Confirmation hearing for Sally Jewell

Mar 7, 2013

Northwest native Sally Jewell faced nearly three hours of questions at a hearing in Washington DC on her nomination to become the next US Secretary of the Interior. If confirmed, she said she’d take a balanced approach to protecting ecosystems while expanding energy production on public lands.

As CEO of REI, Jewell has strong credentials as an environmentalist. Some say – too strong.

Sally Jewell introduced herself to the Senate committee talking about her love of the great outdoors. She said growing up around Seattle, some of her earliest memories are of exploring the forests and National parks in the region: Mount Rainier, Olympic National Park, Crater Lake.

“And I was hooked on the outdoors and I have been ever since. So, my children will tell you that we spend a lot of time outside together. My friends will tell you that any opportunity I have, I invite them into the outdoors. And Senators, I hope that we too can enjoy some time in the outdoors perhaps in your states, over the course of our time working together, if I’m confirmed for this position,” Jewell said.

Jewell’s resume includes credentials as a petroleum engineer and 19 years working as a banker in the energy sector, as well as her well-regarded success as the CEO of REI. She promised she wouldn’t shy away from expanding natural gas and oil production on public lands, if confirmed.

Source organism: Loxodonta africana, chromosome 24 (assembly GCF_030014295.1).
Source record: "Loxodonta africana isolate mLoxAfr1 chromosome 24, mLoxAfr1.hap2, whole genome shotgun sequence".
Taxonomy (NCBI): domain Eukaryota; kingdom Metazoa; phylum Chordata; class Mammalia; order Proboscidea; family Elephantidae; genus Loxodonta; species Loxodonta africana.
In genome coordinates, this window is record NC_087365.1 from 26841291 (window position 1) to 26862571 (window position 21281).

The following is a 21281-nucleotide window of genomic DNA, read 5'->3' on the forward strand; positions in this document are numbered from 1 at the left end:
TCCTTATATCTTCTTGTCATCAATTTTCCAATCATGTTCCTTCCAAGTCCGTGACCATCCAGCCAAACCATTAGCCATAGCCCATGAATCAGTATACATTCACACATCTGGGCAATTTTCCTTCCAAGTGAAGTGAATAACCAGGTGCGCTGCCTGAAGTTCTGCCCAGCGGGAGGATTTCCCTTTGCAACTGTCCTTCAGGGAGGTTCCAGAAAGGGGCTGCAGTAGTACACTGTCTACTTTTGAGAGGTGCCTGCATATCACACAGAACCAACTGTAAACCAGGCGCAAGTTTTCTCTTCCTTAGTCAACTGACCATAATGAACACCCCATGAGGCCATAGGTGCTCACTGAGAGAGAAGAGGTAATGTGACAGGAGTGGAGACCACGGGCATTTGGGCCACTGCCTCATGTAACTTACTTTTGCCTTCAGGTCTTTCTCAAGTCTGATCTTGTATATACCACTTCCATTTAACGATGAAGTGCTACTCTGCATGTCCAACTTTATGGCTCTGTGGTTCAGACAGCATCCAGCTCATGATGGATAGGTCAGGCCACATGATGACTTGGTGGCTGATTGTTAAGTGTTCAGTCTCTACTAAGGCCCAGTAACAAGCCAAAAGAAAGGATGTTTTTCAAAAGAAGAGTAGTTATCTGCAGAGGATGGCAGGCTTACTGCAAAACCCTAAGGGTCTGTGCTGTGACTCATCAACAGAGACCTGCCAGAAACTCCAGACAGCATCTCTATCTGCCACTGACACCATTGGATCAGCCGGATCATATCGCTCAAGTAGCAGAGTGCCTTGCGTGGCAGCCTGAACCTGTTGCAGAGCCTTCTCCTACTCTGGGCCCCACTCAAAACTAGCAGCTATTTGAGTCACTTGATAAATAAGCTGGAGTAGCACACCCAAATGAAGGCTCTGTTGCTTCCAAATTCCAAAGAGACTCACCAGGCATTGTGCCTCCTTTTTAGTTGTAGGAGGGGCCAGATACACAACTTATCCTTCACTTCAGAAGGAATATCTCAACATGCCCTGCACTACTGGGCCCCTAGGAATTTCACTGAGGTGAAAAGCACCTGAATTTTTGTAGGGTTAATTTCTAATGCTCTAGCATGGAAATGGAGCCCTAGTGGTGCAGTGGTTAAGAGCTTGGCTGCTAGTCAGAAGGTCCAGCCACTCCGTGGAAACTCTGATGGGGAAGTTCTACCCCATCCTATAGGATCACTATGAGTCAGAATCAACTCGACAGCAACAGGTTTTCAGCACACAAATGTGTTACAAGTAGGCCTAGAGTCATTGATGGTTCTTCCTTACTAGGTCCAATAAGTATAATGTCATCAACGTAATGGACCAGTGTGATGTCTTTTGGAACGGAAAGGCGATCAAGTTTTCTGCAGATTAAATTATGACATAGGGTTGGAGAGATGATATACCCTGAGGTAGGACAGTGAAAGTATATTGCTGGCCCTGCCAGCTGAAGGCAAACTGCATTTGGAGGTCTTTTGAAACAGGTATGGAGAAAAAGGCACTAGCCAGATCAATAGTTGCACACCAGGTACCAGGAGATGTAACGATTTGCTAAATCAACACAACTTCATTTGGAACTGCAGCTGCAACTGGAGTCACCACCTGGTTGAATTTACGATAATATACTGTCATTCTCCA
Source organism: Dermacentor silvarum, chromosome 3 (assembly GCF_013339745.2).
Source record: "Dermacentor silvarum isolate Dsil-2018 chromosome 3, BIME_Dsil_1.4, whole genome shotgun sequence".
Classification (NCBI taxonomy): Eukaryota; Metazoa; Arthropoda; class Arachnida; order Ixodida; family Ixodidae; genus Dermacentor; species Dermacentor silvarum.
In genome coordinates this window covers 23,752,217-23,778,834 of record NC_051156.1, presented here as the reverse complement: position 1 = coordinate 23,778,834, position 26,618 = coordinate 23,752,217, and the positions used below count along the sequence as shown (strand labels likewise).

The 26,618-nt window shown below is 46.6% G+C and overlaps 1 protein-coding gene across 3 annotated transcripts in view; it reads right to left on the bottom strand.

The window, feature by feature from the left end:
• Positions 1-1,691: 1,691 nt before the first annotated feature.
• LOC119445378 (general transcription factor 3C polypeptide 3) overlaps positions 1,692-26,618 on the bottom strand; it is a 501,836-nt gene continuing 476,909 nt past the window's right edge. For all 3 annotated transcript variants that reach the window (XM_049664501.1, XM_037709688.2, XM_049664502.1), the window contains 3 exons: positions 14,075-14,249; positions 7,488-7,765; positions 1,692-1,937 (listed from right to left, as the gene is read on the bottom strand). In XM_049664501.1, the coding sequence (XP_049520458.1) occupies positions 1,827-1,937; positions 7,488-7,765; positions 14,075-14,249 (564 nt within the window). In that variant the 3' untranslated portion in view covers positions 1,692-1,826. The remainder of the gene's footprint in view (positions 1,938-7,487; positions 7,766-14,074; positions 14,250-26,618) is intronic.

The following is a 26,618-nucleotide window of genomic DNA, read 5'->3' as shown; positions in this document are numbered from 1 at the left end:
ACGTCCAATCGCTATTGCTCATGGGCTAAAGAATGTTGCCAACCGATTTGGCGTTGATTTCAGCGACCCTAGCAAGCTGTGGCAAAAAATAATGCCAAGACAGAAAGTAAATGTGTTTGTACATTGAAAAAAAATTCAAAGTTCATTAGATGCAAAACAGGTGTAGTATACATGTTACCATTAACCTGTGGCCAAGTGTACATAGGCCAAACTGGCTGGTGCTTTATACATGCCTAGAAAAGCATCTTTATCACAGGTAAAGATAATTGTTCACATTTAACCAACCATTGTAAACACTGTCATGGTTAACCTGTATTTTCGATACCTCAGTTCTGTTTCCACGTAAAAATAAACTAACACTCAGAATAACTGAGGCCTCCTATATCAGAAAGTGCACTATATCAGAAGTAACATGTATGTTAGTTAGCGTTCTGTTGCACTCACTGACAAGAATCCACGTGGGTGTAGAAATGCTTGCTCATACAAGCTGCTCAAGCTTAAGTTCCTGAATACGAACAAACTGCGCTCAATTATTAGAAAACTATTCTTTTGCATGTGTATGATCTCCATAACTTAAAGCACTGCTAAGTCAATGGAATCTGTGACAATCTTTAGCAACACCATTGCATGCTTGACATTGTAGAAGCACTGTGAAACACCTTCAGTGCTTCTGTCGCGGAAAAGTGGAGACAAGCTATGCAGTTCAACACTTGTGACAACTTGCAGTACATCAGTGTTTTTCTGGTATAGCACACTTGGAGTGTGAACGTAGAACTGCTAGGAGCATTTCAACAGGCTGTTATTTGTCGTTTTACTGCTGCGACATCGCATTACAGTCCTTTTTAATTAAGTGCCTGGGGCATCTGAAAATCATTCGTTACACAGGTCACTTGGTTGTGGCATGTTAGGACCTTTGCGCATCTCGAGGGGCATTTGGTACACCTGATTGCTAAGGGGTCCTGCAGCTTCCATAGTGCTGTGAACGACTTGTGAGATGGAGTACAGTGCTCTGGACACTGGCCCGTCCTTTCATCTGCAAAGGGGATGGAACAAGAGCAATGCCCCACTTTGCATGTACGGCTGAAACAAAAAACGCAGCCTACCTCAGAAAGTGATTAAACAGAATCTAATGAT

"Many people as they enjoy the outdoors jump in a car to get there, it requires fuel. Many of the products that our industry produces are produced in some way or another with materials  that derive from fossil fuels" she said. "And so it's very important I think that we take a balanced approach to both energy development and resource development with conservation and recreation."

But there’s concern she may have a conflict of interest because she sits on the board of a conservation group that has filed dozens of lawsuits against the federal government.

Wyoming Senator John Barasso said one of the lawsuits filed by the National Parks Conservation Association would toughen hydraulic fracturing regulations on public lands. The Republican senator asked if Jewell would recuse herself of rulemaking on issues that her group is involved in. She responded that she would handle it on a case by case basis.

‘As I said before, should a matter come before me that involves the organization, I would approach the appropriate ethics counselors within the Department to determine what role I should take,” Jewell said.

Jewell managed to defer many of the toughest questions during the hearing, saying she’d have to learn more specifics if confirmed for the job. A committee vote is tentatively scheduled for next week.